The investment will minimise the risk of a glass panel failing on site and see MiGlass become the first UK glass processor to provide video evidence that heat soaking has taken place.
The new heat soak machine subjects MiGlass toughened safety glass to a heat soaking process that acts as a destructive test and significantly minimises the risk of a glass panel failing due to natural inclusions present in float glass.
As part of the commitment to customer service, MiGlass can also provide each customer with a video of their glass going through the heat soaking process, providing reassurance to main contractors and clients that each glass panel supplied has been heat soaked.
MiGlass sales and marketing director, Fraser Caithness, explains:
“Despite modern production methods and quality controls, glass can be subject to contamination by a variety of elements including nickel sulphide. Although nickel sulphide is relatively harmless in standard annealed glass, problems occur when glass is toughened. There have been several high-profile cases recently where glass panels have shattered, causing a risk to passers by.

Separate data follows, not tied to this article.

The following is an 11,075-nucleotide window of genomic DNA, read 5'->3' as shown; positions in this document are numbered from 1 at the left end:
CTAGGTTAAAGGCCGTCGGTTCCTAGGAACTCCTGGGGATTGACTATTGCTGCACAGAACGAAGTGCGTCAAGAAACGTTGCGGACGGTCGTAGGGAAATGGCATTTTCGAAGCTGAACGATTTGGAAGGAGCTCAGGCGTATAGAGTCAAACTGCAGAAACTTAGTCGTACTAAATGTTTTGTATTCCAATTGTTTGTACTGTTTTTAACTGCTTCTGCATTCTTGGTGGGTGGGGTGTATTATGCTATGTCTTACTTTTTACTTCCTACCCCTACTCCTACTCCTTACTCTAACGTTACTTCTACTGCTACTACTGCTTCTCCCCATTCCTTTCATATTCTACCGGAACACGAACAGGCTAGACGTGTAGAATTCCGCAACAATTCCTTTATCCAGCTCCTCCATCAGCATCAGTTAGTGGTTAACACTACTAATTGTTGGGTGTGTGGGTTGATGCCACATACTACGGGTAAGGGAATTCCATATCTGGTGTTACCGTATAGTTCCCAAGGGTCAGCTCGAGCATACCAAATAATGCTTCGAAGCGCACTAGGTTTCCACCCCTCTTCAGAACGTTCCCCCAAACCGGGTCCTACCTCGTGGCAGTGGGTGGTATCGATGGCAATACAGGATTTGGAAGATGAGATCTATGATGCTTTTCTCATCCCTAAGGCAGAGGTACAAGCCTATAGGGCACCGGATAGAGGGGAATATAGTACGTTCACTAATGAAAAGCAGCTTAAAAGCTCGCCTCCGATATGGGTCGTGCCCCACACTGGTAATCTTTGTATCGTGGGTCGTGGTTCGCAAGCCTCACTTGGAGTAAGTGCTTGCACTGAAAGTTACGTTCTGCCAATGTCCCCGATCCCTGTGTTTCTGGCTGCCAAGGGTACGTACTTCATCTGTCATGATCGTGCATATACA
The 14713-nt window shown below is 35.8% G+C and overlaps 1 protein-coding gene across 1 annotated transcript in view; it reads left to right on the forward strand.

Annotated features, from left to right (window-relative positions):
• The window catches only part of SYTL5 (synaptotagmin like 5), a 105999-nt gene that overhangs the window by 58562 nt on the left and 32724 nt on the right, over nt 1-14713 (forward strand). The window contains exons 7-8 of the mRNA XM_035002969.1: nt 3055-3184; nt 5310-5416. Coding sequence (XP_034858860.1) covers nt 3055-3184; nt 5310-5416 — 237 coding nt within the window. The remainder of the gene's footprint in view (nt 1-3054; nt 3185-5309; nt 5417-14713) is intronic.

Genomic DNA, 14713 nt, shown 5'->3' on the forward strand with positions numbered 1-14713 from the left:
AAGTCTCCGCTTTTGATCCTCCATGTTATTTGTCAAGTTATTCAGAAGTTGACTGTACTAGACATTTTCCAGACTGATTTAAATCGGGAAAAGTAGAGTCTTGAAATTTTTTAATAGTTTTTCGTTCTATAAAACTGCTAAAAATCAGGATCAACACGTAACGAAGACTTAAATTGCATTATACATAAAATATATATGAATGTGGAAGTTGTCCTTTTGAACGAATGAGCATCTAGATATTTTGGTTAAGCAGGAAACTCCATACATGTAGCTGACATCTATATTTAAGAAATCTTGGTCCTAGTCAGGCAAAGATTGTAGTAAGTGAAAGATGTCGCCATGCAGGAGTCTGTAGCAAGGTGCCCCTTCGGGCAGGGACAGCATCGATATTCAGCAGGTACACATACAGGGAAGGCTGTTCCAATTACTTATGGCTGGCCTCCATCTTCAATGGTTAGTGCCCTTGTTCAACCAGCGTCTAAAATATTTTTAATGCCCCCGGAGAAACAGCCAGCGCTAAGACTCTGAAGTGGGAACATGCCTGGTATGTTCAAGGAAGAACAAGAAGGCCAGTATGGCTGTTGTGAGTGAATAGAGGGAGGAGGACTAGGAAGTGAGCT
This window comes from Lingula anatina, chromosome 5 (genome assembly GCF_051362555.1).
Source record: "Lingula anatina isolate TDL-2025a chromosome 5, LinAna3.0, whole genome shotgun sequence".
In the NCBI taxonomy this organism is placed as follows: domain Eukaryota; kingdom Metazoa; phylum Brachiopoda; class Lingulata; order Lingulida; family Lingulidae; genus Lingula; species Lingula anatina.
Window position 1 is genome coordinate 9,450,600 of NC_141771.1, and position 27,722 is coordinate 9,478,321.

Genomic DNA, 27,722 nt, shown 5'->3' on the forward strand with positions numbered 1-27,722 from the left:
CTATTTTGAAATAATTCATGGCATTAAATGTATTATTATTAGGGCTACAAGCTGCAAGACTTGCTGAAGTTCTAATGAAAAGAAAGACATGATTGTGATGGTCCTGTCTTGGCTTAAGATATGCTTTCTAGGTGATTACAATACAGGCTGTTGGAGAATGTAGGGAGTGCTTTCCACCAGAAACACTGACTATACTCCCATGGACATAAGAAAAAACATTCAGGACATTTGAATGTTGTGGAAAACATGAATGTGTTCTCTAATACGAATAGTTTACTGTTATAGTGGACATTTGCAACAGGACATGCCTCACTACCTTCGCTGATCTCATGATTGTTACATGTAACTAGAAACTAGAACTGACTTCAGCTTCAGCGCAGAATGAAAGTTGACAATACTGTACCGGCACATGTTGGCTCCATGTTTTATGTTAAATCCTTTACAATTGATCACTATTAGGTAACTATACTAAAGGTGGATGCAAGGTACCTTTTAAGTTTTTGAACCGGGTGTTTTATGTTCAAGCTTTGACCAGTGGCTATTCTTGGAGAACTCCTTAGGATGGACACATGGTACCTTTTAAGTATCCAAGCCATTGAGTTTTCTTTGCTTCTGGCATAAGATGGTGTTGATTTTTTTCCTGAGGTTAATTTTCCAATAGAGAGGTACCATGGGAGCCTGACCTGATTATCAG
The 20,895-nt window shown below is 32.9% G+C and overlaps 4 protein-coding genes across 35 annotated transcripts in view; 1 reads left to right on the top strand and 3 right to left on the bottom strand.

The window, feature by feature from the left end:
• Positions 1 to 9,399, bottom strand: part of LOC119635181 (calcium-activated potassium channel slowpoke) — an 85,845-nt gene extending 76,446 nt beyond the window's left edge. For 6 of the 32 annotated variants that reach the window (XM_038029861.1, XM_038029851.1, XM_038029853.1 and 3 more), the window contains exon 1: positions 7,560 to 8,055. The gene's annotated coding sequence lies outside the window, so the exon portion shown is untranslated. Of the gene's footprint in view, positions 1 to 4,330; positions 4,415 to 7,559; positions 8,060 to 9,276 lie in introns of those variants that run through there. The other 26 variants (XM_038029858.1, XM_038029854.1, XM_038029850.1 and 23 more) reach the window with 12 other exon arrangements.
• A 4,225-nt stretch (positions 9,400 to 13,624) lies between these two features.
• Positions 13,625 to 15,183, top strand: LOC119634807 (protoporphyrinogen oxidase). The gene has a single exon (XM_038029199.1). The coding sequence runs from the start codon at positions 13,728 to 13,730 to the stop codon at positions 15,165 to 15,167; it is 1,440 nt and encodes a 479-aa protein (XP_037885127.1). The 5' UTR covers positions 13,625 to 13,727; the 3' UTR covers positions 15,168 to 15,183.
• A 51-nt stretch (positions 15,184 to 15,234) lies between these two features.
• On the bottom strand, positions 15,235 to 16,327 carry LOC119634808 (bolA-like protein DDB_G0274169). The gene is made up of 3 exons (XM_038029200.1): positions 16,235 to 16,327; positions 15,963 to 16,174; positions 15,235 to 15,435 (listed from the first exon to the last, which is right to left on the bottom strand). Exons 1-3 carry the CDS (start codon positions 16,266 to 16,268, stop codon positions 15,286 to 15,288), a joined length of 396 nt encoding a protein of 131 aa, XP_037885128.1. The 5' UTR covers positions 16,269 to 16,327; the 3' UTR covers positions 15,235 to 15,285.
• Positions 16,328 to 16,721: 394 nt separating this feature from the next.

“Our investment in this new equipment will not only drastically reduce the potential for a MiGlass toughened panel to fail on site but will also provide video evidence that each toughened glass panel has been through the heat soaking process. This will provide added reassurance for specifiers, contractors and end users that their specification has been followed.”
In accordance with EN14179-1, the new heat soak oven will heat MiGlass toughened safety glass to a temperature of 290⁰C then slowly cool it. If nickel sulphide is present in a critical concentration, the glass will usually shatter in the oven.
MiGlass’ toughened glass is used extensively for a variety of applications including balustrades, overhead glazing, structural glazing, balconies and atria.